Our country continues to mourn the recent passing of a genuine American hero, Neil Armstrong, the first man to walk on the moon. His death reminds us of the incredible accomplishments of the US space program. NASA not only achieved manned space flight, space stations and lunar landings, but also spun off of notable technologies that have found their way into everyday life.
President Obama deservedly received flak for his “You didn’t build that” speech. But there was a time when the federal government was the source of significant technology, through funding, commercialization, research and development, licensing and/or other assistance provided by NASA.
Since 1976, NASA has highlighted and promoted these spinoffs in a magazine called Spinoff and a website: www.spinoff.nasa.gov. According to Wikipedia:
Well-known products that NASA claims as spin-offs include memory foam (originally named temper foam), freeze-dried food, firefighting equipment, emergency “space blankets“, Dustbusters, cochlear implants, and now Speedo‘s LZR Racer swimsuits. NASA claims that there are over 1650 other spin-offs in the fields of computer technology, environment and agriculture, health and medicine, public safety, transportation, recreation, and industrial productivity. Contrary to common belief, NASA did not invent Tang, Velcro, or Teflon.
“The powerful thing about the technology that spins out of NASA is that it’s in people’s everyday lives,” says Josh Byerly, a NASA spokesman at the Johnson Space Center in Houston. “And most of them don’t realize it.” Other spinoffs include lightweight, flexible home insulation; improved radial tires manufactured by Goodyear; technology to improve grainy crime-scene video; and improved molds for prosthetics, infant formula and cellphone cameras.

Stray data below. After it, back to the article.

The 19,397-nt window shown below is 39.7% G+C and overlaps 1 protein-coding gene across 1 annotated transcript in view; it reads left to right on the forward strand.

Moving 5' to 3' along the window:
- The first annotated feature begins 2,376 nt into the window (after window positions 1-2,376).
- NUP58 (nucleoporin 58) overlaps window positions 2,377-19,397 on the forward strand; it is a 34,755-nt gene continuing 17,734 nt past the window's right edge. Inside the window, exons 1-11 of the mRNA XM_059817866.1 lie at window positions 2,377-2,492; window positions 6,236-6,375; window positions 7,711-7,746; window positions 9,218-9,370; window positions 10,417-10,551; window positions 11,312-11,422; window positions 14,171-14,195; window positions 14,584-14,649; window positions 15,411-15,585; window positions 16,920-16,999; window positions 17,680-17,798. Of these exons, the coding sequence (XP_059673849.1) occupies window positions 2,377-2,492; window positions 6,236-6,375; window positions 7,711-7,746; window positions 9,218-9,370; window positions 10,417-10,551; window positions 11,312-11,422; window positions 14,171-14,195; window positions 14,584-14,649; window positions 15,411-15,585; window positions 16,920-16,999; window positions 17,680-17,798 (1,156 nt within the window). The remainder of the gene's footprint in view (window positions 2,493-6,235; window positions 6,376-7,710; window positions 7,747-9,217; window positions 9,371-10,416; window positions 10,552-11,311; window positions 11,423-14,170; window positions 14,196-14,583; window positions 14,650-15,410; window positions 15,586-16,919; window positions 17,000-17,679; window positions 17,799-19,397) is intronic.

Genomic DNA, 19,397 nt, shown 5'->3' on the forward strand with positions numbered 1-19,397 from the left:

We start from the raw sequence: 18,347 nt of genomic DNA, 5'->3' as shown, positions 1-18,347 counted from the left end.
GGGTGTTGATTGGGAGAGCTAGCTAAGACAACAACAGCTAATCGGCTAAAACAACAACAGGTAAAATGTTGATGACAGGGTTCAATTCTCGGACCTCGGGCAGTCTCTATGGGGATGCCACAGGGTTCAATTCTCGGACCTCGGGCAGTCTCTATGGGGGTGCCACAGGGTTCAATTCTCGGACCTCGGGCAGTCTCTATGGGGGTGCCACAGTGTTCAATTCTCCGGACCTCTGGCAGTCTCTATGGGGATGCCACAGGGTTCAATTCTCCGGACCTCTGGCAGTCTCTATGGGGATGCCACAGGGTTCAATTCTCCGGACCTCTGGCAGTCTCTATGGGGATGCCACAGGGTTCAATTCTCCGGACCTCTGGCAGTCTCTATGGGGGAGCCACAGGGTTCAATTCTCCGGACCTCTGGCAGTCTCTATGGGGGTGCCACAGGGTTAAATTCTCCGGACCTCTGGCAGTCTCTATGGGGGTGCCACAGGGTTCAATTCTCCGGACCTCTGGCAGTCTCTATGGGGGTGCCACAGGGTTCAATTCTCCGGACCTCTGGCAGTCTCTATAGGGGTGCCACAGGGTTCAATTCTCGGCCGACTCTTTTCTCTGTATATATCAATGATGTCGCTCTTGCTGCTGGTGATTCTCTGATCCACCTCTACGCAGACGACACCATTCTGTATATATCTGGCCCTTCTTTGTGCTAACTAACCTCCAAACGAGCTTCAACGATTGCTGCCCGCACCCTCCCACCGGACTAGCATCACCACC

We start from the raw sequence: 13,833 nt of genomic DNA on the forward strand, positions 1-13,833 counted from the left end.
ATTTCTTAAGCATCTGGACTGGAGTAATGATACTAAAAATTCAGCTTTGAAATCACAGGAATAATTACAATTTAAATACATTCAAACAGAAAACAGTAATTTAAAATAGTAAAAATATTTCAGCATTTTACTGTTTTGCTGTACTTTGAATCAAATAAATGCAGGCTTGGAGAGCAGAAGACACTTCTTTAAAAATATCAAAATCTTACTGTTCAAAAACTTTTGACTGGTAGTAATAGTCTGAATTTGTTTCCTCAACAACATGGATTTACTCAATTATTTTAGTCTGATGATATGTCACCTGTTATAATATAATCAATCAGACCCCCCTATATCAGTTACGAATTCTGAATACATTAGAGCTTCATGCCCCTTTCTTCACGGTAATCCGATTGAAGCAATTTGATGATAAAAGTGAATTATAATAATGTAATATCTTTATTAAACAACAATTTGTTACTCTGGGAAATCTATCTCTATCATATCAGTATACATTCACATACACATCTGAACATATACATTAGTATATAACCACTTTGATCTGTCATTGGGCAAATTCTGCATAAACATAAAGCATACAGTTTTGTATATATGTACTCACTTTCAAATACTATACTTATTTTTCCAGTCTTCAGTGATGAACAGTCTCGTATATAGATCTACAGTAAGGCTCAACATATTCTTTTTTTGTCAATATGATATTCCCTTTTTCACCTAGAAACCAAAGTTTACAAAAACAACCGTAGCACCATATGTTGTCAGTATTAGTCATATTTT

Readers following this blog are aware of the discussion of Joseph Schumpeter and the principle of the creative destruction of capitalism. Schumpeter and his followers believed that the typical source of disruptive technologies would be large companies, because only they were large enough to fund the necessary research and development. Given that Schumpeter preceded the days of big government, I am guessing that he may not have anticipated the role government could play. That said, he might not have been surprised at NASA’s accomplishments.
If you have followed these blogs, you are probably wondering whether the impact of these NASA spinoffs was mostly incremental, or were any of the spinoffs sufficiently disruptive to have resulted in significant “technological unemployment?”
While not answering this question, proponents of increased NASA funding argue that the benefits from the space program justify the costs, particularly when these types of spinoffs are considered.
Maybe so, but to a fan of technology, the benefits from spinoffs seem to pale in comparison to the miraculous accomplishment of putting a man on the moon. Future generations will never forget his words, “one small step for (a) man, one giant leap for mankind.”